Marisa Merz Sets Her Sights for the Sky in New Met Breuer Exhibition
At 90 years old, she is still happily producing artwork at her home in Turin.
Italian artist Marisa Merz has a way of tapping into unidentified spirituality all her own. At 90 years old, she is still producing artwork at her studio in Turin.
There is a timeless quality to her oeuvre, one that is both relevant to Arte Povera—one of the most important Italian art movements, of which she was the sole female member—while also primal or Neolithic. In a new exhibition, The Sky Is A Great Space, on view at the Met Breuer, organized by Ian Alteveer, curator in the Met’s Department of Modern and Contemporary Art, and Connie Butler, chief curator of the Hammer Museum in Los Angeles, we get to view a selection of artworks from an oeuvre spanning 50 years.
Arte Povera artists often used materials such as wax, copper wire, gold leaf, untreated wood, and even water, and in The Sky Is A Great Space, Merz uses various mediums in both drawing and sculpture, taking liberties in her direct portrayal of the human body. This is evident in an Untitled work from 2004, a figure painted largely in gold on plywood installed on a copper shelf. Her work deals with literal conductors, such as copper, meant to transmit energy.
Arte Povera artists have always brought elements of nature into the white cube, and Marisa Merz is no different. “Arte Povera is tied to the Industrial Revolution and industrialization that happened in post-war Italy, the heart in Turin and Milan. At its inception it reacted not only to an attendant wealth but also one of rejection,” said Met curator Ian Alteveer, “hence the return to natural materials.”
Unlike her male counterparts, Merz makes ethereal drawings and sculptures, which are both feminine and atemporal. Her figures, when drawn or painted are accessible, flat and close to the surface. Yet in sculptural manifestations, they become angular, and stripped of any identifying references placing them in a particular moment. Such could be said of Testa (Head), a sculpture dated between 1984-95 made of unfired clay, wax, tin, lead and placed on a steel table. The head is genderless and almost alien-like, but upon closer inspection an oval eye can be identified as a stemless spoon, immediately giving the viewer a sense of place, comfort, and sustenance.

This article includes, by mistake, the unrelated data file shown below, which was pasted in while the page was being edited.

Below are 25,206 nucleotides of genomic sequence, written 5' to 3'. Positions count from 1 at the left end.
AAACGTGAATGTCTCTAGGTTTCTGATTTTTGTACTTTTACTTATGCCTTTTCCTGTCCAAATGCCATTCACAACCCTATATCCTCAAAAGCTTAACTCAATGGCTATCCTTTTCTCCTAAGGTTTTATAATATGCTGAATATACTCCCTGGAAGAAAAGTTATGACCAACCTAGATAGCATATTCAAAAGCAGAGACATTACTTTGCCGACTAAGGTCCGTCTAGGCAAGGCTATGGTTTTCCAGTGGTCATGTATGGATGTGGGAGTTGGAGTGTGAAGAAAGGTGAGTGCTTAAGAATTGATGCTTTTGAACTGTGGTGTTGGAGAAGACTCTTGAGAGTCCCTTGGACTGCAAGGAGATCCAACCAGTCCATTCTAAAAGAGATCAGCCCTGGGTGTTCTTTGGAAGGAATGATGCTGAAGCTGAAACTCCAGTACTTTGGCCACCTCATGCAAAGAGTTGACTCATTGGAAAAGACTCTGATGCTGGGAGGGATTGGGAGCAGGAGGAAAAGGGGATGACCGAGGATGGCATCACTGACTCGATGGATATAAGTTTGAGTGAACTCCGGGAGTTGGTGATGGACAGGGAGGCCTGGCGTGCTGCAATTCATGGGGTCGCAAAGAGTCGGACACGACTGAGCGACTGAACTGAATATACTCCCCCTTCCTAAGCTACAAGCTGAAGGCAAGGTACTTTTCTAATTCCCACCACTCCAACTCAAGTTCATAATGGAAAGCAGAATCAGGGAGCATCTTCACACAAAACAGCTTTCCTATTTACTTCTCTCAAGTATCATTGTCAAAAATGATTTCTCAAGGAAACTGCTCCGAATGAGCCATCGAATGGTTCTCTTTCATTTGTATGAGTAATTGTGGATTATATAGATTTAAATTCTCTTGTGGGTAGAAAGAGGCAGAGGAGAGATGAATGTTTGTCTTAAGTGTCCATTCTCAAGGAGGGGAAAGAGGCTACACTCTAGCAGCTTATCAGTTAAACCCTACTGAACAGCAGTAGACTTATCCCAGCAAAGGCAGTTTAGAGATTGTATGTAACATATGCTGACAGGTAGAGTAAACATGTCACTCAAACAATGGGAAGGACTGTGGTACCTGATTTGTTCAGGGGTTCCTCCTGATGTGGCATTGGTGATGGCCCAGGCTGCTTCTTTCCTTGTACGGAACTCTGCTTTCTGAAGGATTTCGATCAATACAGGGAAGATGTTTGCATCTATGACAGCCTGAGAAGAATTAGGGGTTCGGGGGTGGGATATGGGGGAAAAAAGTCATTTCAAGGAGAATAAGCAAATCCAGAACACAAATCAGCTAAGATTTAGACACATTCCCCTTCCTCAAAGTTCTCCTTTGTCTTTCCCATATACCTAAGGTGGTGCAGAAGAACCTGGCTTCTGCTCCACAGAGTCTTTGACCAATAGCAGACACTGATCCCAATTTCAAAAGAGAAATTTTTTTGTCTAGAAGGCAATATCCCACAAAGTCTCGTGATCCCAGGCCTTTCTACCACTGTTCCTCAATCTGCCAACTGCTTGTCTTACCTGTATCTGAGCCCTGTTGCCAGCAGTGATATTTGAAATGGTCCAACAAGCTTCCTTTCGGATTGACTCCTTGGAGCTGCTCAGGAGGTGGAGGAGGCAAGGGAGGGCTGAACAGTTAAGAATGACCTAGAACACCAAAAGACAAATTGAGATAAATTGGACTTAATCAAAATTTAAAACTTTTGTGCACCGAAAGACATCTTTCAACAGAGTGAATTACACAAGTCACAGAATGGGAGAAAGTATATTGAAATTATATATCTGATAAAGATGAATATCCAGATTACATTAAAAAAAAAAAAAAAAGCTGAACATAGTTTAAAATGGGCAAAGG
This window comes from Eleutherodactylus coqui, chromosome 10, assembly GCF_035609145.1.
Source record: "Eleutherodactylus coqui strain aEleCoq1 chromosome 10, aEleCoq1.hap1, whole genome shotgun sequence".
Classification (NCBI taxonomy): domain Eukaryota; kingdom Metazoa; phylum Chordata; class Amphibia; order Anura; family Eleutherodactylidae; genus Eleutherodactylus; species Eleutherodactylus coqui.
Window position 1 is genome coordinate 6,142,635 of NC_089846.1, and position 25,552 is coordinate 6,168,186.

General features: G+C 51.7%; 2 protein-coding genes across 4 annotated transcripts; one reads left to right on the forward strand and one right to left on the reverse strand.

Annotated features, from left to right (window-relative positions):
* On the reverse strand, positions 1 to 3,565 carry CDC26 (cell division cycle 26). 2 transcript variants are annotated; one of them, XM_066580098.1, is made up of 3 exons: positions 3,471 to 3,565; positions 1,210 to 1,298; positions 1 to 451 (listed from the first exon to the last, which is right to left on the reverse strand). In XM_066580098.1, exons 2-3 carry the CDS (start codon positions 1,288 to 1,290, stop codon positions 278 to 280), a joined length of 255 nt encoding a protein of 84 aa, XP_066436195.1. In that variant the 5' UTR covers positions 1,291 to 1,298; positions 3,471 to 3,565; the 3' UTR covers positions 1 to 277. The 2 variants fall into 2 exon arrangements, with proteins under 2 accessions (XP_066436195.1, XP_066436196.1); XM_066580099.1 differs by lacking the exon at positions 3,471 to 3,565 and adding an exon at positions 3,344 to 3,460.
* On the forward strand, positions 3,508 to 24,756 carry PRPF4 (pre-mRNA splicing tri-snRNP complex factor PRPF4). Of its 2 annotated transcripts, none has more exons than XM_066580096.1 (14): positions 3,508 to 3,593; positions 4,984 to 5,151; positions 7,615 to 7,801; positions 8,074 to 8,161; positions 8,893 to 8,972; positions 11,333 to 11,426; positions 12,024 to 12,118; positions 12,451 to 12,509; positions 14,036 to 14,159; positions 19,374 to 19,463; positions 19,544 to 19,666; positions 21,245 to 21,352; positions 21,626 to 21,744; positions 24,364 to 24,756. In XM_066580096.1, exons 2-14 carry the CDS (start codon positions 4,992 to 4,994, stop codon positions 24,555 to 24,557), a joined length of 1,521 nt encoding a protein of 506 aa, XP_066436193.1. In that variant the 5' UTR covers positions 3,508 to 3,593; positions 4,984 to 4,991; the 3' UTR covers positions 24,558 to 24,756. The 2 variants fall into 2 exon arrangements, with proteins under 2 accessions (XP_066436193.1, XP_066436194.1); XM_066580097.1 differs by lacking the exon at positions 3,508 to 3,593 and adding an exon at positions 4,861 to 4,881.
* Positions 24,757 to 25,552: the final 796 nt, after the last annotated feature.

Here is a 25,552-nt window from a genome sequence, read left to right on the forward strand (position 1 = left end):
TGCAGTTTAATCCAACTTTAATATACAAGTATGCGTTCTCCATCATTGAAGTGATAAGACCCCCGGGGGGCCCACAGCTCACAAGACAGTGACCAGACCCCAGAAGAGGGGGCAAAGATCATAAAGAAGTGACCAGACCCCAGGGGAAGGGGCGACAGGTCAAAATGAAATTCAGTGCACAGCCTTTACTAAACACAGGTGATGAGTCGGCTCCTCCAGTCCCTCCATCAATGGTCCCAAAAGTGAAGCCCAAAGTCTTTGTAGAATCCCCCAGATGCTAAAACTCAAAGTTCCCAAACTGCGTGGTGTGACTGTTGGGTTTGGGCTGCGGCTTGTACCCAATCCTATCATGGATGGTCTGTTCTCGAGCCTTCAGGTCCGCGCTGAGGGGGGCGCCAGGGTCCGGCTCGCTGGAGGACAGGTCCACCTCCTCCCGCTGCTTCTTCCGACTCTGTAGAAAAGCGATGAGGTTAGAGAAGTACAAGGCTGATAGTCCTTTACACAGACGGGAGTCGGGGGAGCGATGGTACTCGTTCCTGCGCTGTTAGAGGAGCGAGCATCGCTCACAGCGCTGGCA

Having a wealth of Renaissance art in her backyard, it’s not a stretch to think of some of Merz’s figures as spirits stripped of their religious symbolism. They become spiritual entities, born of a canon all her own. “She does talk about her angels, so there are glimpses into what the references are,” stated Hammer Curator Connie Butler. “It’s also important to say that she’s looking at art history through the collections that are in the museums in Turin.”
Although Merz does not identify as a feminist, the work she’s made throughout her career does employ, as Butler says, “a kind of feminist strategy.” She continues to make work in the home and while no longer knitting—a technique important in her earlier sculptures—has never renounced the female experience.
The earliest sculptures in the exhibition are a series of large-scale, aluminum Untitled (Living Sculptures) from the mid-1960s hanging from the ceiling. There is an entanglement of form—strips of twisted metal—that is both celebratory and ominous.
Alteveer shared that these works were initially installed in the artist’s kitchen, aligning the otherwise unruly shapes with a sense of domesticity. The sculptures appear to unravel and are ‘living’ as they spatially respond to the place where they happen to be installed. The metal, over time, has acquired a particularly matte patina and the shiniest of the trio, is on loan from the Galleria Civica d’Arte Moderna e Contemporanea, Turin.
“She has been excluded from certain exhibitions,” Alteveer said, “and when she’s had an intervention in a show, there are instances where her work wasn’t named. But regardless of the obstacles, Alteveer said, the strength of her paintings and sculptures are no longer up for dispute. “I’m always interested in work that…finds its way despite barricades built against it.”
Marisa Merz, The Sky Is A Great Space at the Met Breuer, is on view from January 24-May 7, 2017.
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